Iran to revise ties with nuclear agency

161 out of 203 legislators vote in favor of bill to renew relations with IAEA.

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December 27, 2006 09:51
1 minute read.
Iran to revise ties with nuclear agency

iran nuke vote 298.88. (photo credit: AP)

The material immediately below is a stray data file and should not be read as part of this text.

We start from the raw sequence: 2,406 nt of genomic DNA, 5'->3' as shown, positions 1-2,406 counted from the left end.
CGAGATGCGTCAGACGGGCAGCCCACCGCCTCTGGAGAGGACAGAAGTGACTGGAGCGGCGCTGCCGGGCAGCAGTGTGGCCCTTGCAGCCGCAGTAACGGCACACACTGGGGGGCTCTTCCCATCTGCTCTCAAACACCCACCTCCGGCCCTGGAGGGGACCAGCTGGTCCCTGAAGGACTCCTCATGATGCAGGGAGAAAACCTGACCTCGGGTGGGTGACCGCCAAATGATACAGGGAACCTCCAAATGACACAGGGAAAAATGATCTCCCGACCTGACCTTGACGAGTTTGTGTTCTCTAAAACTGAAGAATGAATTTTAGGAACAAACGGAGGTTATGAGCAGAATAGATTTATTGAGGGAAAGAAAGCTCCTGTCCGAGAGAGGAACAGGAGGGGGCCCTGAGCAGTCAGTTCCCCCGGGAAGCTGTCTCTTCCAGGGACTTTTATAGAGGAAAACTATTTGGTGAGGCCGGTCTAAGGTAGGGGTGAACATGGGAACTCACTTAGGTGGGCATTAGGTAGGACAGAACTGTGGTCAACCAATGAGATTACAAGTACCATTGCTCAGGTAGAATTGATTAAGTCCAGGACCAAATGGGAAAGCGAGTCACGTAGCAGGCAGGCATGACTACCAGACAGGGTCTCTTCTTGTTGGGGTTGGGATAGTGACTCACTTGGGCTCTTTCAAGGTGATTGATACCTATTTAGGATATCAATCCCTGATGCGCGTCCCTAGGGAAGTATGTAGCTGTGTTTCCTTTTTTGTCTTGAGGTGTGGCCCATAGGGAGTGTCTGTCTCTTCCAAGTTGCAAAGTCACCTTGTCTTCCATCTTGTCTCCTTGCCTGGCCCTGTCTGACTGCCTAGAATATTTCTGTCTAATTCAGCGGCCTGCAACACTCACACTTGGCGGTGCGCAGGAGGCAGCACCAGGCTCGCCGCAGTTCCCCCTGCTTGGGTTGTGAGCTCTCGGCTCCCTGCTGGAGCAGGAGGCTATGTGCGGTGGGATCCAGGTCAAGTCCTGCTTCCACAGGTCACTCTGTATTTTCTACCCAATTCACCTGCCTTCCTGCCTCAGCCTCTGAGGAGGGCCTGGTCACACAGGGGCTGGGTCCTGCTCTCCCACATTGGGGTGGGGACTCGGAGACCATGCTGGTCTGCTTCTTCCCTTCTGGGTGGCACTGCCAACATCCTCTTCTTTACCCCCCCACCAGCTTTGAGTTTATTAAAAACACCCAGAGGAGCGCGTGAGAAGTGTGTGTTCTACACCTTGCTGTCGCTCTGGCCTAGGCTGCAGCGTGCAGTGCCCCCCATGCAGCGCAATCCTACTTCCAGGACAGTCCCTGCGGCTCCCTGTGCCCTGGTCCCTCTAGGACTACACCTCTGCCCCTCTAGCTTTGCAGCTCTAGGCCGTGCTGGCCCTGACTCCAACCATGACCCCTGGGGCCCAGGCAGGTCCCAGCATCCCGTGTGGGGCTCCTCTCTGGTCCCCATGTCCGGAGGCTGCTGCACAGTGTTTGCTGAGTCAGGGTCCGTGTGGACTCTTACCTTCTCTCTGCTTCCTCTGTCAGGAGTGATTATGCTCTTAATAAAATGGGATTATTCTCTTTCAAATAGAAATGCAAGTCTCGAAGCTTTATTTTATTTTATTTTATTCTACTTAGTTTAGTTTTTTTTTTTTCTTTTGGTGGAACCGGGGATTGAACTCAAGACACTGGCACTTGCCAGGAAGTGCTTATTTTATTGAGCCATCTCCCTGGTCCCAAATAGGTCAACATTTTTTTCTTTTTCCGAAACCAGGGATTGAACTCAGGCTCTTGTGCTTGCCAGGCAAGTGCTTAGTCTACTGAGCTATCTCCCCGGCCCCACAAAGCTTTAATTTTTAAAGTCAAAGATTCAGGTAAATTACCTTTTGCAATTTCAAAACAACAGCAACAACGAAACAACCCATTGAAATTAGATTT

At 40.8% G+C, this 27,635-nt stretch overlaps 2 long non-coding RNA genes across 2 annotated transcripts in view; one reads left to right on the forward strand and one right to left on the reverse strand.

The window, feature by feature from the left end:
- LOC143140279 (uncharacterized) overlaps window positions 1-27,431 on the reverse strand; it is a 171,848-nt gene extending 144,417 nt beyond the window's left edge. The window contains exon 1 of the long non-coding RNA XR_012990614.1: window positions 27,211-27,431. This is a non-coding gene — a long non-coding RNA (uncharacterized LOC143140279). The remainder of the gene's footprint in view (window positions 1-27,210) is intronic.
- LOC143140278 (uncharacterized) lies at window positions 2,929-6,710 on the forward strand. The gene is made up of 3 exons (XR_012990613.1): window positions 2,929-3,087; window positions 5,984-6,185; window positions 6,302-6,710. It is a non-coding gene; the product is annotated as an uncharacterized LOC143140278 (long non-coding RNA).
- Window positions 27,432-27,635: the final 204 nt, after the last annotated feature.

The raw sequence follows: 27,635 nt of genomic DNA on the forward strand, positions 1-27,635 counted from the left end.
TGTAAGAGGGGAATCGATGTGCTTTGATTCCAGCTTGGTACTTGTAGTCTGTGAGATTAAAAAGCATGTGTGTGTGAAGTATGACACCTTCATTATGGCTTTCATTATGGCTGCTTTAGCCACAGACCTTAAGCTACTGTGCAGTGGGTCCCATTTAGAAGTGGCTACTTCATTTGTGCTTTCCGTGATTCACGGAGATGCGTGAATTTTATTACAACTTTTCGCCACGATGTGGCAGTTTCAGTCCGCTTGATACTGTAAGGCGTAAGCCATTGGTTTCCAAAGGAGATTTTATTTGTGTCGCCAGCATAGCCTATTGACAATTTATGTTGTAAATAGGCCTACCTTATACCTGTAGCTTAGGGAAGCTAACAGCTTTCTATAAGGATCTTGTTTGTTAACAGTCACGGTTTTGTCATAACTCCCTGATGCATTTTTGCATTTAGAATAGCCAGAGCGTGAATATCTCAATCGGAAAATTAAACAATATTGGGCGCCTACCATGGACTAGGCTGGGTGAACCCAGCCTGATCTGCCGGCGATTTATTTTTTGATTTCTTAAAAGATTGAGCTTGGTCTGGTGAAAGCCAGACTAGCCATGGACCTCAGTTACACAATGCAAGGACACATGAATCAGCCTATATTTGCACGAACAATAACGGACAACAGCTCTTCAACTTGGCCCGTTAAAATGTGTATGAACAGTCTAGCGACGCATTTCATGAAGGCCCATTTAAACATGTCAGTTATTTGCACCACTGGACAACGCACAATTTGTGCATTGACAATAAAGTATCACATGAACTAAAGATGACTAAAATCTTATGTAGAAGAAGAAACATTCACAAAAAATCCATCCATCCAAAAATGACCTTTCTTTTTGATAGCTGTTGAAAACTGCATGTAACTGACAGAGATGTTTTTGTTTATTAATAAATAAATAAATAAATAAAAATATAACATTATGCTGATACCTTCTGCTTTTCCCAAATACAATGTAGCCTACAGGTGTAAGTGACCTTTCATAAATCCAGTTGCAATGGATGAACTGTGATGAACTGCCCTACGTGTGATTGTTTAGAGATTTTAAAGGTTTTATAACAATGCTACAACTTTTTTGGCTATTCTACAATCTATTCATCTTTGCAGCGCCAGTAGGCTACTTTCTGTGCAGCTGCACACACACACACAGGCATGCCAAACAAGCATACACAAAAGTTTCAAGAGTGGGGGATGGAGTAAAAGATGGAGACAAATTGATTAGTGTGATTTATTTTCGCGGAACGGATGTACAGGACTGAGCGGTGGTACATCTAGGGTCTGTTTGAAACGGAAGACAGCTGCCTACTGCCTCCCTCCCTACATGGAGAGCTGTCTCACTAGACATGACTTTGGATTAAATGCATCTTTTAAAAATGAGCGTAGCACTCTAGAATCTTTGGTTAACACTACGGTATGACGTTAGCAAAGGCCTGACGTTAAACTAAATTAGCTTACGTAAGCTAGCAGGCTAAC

Iran's parliament voted Wednesday to urge the government to "revise" ties with the UN nuclear agency in a move seen as likely to reduce the country's cooperation with the international atomic authority. "Some 161 out of 203 present legislators voted in favor of the bill," parliamentary speaker Gholam Ali Haddad Adel said in a session broadcast live on state radio. The bill said that the government was "obliged to accelerate the country's peaceful nuclear program and revise in its cooperation with the International Atomic Energy Agency based on national interests." The government supported the bill, with Deputy Foreign Minister Hamid Reza Asefi urging legislators to support it. "This is a very helpful proposal. I ask legislators to vote for it," Asefi said. Speaker Haddad Adel said before the vote that the bill would not bind the government to a particular course of action. "The bill gives a free hand to the government to decide on a range of reactions - from leaving the Nuclear Non-proliferation Treaty to remaining in the International Atomic Energy Agency and negotiating. We trust the government," Haddad Adel said. Some legislators pushed for a bill that took a more aggressive line against the Vienna-based International Atomic Energy Agency, which they accused of being dominated by the United States. "The draft is not appropriate to the United States' animosity to Iran," said legislator Hassan Kamran. "This is a weak draft. It should be stronger." But other legislators said the bill should be thrown out. "There is no need for the bill. We should lessen tensions," said legislator Noureddin Pirmoazzen. For the bill to become law, it must be approved by the Guardian Council, a constitutional watchdog controlled by hard-line clerics. The nuclear program is supported by all political factions in Iran as it is seen as a symbol of the country's technological progress. The opposition to Wednesday's vote shows there are those who believe the authorities are pursuing a policy that is unnecessarily confrontational. The bill will take effect 15 days after it is signed by President Mahmoud Ahmadinejad, who has ardently championed the nuclear program. The United States and some allies accuse Iran of using a civilian nuclear program as a cover for developing a nuclear bomb. Iran denies this, saying its program is strictly for generating electricity from nuclear fuel.


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